Governmentpolicy causes economic decline

What the government says will empower many is feared to be the last nail in the coffin of free enterprise.

17 May 2019 | Business

Local businesses burdened with a crushingly tough economic climate feel the government's policies have contributed to the current climate, particularly legislation aimed at empowerment and increased protectionism.

A survey gauging the private sector's feelings about the proposed National Equity Economic Empowerment Framework (NEEEF) indicates a general sense of hopelessness among Namibian-owned businesses that feel they have no say in the government policy-making.

The survey was conducted by the Economic Policy Research Association (EPRA), which is a voluntary association with a membership of about 600 Namibian companies, most of them concerned about the possible impact of the proposed NEEEF on their businesses and the country's economic future.

NEEEF, NIPA won't empower or improve investment climate

Most of the respondents (81.1%) are knowledgeable about NEEEF and feel it will result in “substantial economic decline”. More than 12% said it would result in “some economic decline”, and not a single respondent felt that it would bring about economic growth.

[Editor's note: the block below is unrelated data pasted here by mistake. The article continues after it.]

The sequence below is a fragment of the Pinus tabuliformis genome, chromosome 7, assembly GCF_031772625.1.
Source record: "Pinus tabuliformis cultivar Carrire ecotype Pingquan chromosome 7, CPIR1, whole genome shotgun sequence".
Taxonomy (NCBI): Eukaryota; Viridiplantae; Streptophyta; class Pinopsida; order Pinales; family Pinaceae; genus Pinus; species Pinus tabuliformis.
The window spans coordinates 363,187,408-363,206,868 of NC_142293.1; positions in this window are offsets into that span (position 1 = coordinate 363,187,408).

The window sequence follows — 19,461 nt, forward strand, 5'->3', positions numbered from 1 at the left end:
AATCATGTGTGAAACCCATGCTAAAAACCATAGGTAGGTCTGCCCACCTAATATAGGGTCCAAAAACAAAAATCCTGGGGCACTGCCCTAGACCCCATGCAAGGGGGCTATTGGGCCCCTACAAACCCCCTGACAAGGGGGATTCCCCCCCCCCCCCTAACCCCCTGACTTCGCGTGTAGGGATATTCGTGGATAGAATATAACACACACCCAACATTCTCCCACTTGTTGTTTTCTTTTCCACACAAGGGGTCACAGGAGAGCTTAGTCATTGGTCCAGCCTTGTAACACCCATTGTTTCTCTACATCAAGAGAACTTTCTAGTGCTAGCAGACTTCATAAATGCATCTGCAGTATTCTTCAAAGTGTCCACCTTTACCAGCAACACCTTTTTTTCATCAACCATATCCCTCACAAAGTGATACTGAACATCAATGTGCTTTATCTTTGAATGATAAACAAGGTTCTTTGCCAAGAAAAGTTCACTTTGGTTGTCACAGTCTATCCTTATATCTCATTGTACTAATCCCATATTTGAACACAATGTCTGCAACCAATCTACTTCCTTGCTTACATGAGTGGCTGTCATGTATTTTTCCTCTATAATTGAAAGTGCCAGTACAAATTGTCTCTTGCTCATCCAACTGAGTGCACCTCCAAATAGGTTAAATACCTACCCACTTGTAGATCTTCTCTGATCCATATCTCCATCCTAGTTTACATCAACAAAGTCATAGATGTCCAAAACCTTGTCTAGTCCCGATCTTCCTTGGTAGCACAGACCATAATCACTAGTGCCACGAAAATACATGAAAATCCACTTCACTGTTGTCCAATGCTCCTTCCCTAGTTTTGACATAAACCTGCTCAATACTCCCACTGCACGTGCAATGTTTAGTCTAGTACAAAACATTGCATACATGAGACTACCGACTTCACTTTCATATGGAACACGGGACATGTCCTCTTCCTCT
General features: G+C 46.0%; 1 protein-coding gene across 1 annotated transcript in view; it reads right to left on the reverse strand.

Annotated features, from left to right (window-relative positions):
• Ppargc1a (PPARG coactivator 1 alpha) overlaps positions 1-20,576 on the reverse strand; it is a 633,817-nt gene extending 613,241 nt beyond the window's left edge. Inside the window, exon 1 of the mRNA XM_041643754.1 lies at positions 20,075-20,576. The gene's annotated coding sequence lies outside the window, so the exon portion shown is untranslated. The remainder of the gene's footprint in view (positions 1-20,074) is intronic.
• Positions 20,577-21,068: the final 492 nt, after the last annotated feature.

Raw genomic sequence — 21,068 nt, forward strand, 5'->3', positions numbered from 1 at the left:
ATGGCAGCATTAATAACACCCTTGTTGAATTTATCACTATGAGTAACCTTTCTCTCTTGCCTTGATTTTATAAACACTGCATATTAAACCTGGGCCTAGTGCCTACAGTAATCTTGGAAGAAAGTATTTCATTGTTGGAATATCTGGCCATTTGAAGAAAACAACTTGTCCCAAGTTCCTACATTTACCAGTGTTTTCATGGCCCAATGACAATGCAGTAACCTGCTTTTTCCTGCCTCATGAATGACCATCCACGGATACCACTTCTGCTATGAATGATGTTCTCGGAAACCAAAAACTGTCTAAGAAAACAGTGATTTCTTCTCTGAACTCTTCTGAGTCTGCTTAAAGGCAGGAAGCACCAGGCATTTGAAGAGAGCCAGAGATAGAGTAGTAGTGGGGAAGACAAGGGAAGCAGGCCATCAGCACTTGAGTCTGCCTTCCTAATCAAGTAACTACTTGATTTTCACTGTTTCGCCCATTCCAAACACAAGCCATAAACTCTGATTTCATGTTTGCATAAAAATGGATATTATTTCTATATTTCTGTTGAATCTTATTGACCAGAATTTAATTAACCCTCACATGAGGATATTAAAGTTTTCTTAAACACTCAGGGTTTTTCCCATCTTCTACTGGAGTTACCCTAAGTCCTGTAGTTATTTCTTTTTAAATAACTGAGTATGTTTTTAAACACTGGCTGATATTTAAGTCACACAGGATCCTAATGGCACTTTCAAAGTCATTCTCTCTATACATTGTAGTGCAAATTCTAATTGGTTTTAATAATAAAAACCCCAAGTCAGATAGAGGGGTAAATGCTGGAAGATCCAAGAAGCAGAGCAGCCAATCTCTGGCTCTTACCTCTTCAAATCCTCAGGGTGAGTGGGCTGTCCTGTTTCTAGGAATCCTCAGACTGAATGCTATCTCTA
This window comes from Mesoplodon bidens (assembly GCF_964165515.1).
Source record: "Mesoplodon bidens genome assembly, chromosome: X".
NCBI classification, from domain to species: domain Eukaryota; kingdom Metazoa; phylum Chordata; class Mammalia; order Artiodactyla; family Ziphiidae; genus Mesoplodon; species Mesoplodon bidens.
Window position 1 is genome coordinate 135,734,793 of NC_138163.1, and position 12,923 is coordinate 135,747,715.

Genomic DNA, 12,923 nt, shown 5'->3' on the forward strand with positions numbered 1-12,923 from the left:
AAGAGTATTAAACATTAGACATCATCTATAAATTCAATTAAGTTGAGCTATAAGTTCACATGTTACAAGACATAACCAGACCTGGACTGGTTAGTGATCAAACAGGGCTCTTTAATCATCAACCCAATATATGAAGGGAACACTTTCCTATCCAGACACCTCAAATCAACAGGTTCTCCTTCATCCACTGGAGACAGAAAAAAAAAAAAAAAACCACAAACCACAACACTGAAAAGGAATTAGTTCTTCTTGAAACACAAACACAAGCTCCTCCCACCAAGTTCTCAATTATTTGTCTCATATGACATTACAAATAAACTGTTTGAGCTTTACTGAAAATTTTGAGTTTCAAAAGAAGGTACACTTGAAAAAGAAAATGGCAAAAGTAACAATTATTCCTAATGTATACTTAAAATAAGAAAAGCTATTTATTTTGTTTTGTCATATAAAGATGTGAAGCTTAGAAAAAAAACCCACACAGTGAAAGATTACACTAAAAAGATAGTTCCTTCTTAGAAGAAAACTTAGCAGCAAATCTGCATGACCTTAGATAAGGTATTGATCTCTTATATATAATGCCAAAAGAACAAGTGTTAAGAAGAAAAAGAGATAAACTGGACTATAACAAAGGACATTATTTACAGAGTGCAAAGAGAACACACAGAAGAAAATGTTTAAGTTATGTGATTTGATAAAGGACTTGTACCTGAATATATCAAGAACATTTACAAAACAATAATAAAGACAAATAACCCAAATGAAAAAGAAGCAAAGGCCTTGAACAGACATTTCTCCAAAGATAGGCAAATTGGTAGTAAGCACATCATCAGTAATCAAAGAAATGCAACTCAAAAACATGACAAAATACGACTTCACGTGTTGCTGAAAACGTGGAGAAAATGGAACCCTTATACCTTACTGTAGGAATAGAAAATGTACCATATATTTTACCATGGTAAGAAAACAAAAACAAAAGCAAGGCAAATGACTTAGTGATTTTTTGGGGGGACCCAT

Most (75%) feel that even if a mandatory 25% previously disadvantaged ownership clause were to be removed from the proposed NEEEF, it would not result in broad-based empowerment of previously disadvantaged Namibians, as is propagated by the government.

Worrying is that the majority of respondents knew very little (51.1%) or nothing at all (19.44%) about the Namibia Investment Promotion Act (NIPA), a piece of legislation promulgated almost unnoticed in 2016.

While amendments to NIPA are still under review, most businesses (about 50%) say they do not know if it will promote investment in the country. None of the respondents felt it would increase investment here.